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In response to Hiroaki Inui’s Jan. 14 letter, “Japan too fossilized to change,” I admit there are a lot of things that need to be done to make Japan a better place to live, but if Inui (of Atlanta) is suggesting that America is the answer, he could not be more wrong. I currently live in New York City but am planning to relocate back to Japan this year.

Unlike Inui, I am fed up with sloppy service, the lack of decent infrastructure, mediocre mass transportation, massive corruption in government, high housing costs, even higher taxes, exorbitant prices for education and medical care, tense race relations, and the fact that the United States is heading toward fiscal disaster in the next few years. I am also tired of seeing my tax money being used for endless foreign wars that I believe are draining America dry. College graduates in the U.S. usually are out of work for a year, after which they are lucky to find a temporary job doing anything.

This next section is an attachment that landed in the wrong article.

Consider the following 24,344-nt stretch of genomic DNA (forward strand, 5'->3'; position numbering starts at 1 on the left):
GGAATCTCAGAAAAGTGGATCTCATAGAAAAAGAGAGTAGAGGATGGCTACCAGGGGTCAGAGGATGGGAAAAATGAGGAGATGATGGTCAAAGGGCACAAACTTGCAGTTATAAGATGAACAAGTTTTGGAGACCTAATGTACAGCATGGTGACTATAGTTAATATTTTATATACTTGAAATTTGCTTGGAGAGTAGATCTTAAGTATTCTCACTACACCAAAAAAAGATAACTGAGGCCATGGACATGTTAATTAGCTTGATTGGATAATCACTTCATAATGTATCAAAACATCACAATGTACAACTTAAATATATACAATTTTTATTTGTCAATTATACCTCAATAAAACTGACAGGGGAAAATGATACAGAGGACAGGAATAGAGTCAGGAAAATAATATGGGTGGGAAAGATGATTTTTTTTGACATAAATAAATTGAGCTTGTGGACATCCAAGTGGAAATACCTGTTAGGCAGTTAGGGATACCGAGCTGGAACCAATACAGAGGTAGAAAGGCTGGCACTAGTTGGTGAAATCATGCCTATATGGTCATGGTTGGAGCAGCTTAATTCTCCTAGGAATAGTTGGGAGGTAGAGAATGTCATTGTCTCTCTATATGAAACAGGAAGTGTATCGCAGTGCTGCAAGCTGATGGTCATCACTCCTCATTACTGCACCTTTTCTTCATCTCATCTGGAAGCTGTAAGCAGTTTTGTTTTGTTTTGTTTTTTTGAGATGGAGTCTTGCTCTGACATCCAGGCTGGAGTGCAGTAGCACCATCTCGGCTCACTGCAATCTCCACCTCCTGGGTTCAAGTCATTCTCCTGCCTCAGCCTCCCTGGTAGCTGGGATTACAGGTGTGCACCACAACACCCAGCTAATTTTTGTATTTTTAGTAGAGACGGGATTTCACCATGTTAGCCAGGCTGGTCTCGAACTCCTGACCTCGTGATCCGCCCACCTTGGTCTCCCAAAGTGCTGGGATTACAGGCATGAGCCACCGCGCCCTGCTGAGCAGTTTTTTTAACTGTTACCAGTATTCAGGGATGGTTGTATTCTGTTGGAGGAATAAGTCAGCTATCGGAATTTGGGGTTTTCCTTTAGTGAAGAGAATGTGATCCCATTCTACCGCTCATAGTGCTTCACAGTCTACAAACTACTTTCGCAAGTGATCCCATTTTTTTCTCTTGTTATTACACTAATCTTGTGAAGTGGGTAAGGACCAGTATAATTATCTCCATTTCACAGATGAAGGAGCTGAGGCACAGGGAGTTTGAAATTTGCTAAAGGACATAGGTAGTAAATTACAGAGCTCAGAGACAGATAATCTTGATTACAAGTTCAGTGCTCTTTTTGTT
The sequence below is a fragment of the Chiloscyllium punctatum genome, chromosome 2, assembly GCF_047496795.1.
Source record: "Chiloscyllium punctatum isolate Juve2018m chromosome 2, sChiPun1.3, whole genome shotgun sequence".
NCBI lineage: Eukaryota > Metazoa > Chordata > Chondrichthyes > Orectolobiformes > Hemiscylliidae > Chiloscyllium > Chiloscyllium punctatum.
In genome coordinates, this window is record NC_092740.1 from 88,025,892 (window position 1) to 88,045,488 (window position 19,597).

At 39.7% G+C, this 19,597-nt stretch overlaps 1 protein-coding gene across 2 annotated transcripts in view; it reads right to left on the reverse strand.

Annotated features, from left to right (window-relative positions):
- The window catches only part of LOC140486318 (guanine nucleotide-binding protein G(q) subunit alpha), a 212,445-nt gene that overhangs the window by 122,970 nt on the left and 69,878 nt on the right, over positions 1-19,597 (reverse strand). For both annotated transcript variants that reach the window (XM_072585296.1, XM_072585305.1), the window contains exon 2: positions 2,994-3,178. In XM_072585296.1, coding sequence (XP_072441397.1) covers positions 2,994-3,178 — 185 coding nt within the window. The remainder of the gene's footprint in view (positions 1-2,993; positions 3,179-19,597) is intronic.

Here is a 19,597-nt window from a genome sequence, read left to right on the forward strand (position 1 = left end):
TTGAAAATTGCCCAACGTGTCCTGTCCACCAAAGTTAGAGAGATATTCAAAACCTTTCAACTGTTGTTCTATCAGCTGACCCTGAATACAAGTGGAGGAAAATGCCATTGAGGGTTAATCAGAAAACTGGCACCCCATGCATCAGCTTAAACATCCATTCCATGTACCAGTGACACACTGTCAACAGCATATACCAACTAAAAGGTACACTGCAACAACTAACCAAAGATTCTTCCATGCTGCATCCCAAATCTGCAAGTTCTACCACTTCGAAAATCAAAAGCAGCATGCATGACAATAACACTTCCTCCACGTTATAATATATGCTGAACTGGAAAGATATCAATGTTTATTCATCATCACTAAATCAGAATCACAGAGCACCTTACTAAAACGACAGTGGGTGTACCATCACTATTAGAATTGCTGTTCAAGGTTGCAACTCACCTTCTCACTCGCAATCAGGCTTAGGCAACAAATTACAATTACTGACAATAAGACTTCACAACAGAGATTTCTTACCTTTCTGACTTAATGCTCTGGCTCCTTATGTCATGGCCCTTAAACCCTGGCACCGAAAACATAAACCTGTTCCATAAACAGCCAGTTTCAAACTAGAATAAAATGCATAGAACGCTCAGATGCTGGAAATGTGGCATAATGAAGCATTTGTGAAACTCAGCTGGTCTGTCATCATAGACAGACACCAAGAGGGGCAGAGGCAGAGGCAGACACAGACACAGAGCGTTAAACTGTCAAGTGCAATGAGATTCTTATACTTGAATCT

Many of my Japanese friends, including long-term residents with permanent residency and even U.S. citizenship, have already fled back to Japan. Indeed, emigration from the U.S. is now more openly talked about than ever before.

Inui says Japan is too fossilized to change. Did he leave Japan before getting a chance to study Japanese history? Japan has a long history of radical change when the going gets rough. The Japanese have a knack for survival; they will flourish long after the naysayers, both foreign and Japanese, leave.

To be sure, Japan has a mountain of issues. We need more immigration, more effective leadership, a higher birthrate and stronger laws against discrimination, to name a few. But advising Japan’s young people to abandon all hope and leave is in effect telling them to be quitters. My advice is that they become more active in political and civil affairs. And learn to strive for the national good, just as we have in the past.

hidesato sakakibara

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